|1. Character Development||6. Respectful Relationships|
|2. Spiritual Growth||7. Personal Achievement|
|3. Good Citizenship||8. Friendly Service|
|4. Sportsmanship and Fitness||9. Fun and Adventure|
|5. Family Understanding||10. Preparation for Boy Scouts|
Before we can talk about how Cub Scouting helps a boy’s spiritual growth let make sure we all have an understanding of what I mean when I say “Spiritual Growth” So, Let’s look at a few definitions I found online in no particular order:
- Spiritual growth is the process of becoming more and more like Jesus Christ.
- Spiritual growth is a life-long process of manifesting the acts of the flesh less and producing the fruit of the Spirit more.
- Spiritual growth is simply matching my practice with my position.
- Spiritual growth is the personal development to enlarge the diameter of the sphere of consciousness.
- The process of inner awakening, and becoming conscious of our inner being.
Okay, I’ll admit some of those make sense to me and some make me think “What?” so let’s just say that no matter how you define spiritual growth – I think it’s one of those things that is SO personal and SO… well for lack of a better word, spiritual… that I’m not sure that it really can be defined in a way that makes everyone happy. So let’s get on to the HOW part.
Scout Oath and Law – The first part of the Scout Oath is to do one’s best “…to do your Duty to God…” and the last of the 12 points of the Scout Law is Reverent. And since (at least in my experience) we usually say the Oath first and then the Law this creates a bit of a spiritual sandwich if you will. We start with God, put lots of other good things in there like duty to country, helping others, being trustworthy, loyal… and finish with Reverent. This reminds us first and last that Scouting is an organization that believes in God. Sometimes we have a mistaken belief that we can’t talk about God at Scouts. Wow! That is SO not true. In fact I think if we don’t talk about God in Scouting then we are doing a great disservice to the boys.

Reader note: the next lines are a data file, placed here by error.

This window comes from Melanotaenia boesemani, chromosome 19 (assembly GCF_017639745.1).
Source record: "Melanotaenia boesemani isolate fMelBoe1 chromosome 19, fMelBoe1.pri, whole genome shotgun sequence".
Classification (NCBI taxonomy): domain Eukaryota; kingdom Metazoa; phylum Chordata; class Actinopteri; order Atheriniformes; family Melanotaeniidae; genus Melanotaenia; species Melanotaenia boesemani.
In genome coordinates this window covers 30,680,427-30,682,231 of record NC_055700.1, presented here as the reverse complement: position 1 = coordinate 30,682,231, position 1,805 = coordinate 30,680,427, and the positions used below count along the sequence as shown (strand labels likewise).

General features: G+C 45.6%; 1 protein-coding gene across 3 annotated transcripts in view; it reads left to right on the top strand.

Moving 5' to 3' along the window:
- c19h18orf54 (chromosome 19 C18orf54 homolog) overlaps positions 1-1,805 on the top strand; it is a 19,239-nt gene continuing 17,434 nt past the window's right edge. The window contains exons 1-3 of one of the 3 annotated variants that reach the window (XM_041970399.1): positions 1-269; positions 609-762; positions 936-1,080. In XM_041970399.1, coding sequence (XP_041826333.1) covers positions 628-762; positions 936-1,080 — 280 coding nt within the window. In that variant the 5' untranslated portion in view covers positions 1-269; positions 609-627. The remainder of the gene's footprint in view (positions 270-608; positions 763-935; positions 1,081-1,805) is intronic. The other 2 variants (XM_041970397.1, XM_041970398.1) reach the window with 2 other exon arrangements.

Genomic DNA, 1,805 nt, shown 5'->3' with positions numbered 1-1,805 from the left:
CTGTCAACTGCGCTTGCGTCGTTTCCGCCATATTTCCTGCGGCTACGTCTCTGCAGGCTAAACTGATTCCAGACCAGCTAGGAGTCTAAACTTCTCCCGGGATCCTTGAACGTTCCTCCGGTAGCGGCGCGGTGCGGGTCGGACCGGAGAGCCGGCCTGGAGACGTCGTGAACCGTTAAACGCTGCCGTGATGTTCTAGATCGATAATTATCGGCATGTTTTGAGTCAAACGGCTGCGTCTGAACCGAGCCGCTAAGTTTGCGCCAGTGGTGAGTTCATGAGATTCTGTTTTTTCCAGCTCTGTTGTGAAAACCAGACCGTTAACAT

Duty to God adventures – In the Cub Scouting program there is a Duty to God adventure that is required for each rank (except Bobcat). The Wolf adventure – Duty to God Footsteps – will help each Wolf Scout develop a consistent awareness of his duty to God. He will also explore ways that he can practice his family’s beliefs as part of living out his duty to God. In the Bear adventure – Fellowship and Duty to God – they will have opportunities to be good neighbors, reaching out in fellowship to people in their communities. They will experience the universal principle, common to many religions, that we should treat others the way we want to be treated. The Webelos adventure – Duty to God and You – and the Arrow of Light adventure – Duty to God in Action – teach that a Scout is reverent. He is reverent toward God. He is faithful in his religious duties and respects the convictions of others in matters of custom and religion. The BSA Statement of Religious Principle “maintains that no member can grow into the best kind of citizen without recognizing an obligation to God.” This adventure provides each Webelos Scout an opportunity to learn about and practice his religious faith.